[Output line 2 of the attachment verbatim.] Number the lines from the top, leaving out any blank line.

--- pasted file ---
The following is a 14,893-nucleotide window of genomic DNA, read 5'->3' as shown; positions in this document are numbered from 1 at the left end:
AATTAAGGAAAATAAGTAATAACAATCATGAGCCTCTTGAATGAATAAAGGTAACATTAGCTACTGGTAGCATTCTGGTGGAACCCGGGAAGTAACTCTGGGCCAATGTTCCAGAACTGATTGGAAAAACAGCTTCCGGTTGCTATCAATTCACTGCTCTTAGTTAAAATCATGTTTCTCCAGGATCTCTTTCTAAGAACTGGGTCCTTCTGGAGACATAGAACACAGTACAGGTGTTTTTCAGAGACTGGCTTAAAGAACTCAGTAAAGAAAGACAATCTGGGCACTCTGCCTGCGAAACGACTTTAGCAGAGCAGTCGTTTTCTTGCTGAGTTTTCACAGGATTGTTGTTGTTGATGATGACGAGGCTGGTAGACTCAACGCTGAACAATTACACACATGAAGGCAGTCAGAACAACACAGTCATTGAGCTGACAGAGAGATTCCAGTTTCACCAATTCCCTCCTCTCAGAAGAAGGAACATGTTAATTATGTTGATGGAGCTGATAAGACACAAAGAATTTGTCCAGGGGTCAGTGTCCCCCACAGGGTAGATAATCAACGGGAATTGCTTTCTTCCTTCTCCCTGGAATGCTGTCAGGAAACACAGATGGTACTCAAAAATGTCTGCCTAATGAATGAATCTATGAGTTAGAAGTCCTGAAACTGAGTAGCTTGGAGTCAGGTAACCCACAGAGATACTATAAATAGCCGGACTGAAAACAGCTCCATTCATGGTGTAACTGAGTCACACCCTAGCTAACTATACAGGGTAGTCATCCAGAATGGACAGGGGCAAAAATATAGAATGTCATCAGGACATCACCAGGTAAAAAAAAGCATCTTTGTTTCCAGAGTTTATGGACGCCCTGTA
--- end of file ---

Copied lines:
AATTAAGGAAAATAAGTAATAACAATCATGAGCCTCTTGAATGAATAAAGGTAACATTAGCTACTGGTAGCATTCTGGTGGAACCCGGGAAGTAACTCTGGGCCAATGTTCCAGAACTGATTGGAAAAACAGCTTCCGGTTGCTATCAATTCACTGCTCTTAGTTAAAATCATGTTTCTCCAGGATCTCTTTCTAAGAACTGGGTCCTTCTGGAGACATAGAACACAGTACAGGTGTTTTTCAGAGACTGGCTTAAAGAACTCAGTAAAGAAAGACAATCTGGGCACTCTGCCTGCGAAACGACTTTAGCAGAGCAGTCGTTTTCTTGCTGAGTTTTCACAGGATTGTTGTTGTTGATGATGACGAGGCTGGTAGACTCAACGCTGAACAATTACACACATGAAGGCAGTCAGAACAACACAGTCATTGAGCTGACAGAGAGATTCCAGTTTCACCAATTCCCTCCTCTCAGAAGAAGGAACATGTTAATTATGTTGATGGAGCTGATAAGACACAAAGAATTTGTCCAGGGGTCAGTGTCCCCCACAGGGTAGATAATCAACGGGAATTGCTTTCTTCCTTCTCCCTGGAATGCTGTCAGGAAACACAGATGGTACTCAAAAATGTCTGCCTAATGAATGAATCTATGAGTTAGAAGTCCTGAAACTGAGTAGCTTGGAGTCAGGTAACCCACAGAGATACTATAAATAGCCGGACTGAAAACAGCTCCATTCATGGTGTAACTGAGTCACACCCTAGCTAACTATACAGGGTAGTCATCCAGAATGGACAGGGGCAAAAATATAGAATGTCATCAGGACATCACCAGGTAAAAAAAAGCATCTTTGTTTCCAGAGTTTATGGACGCCCTGTA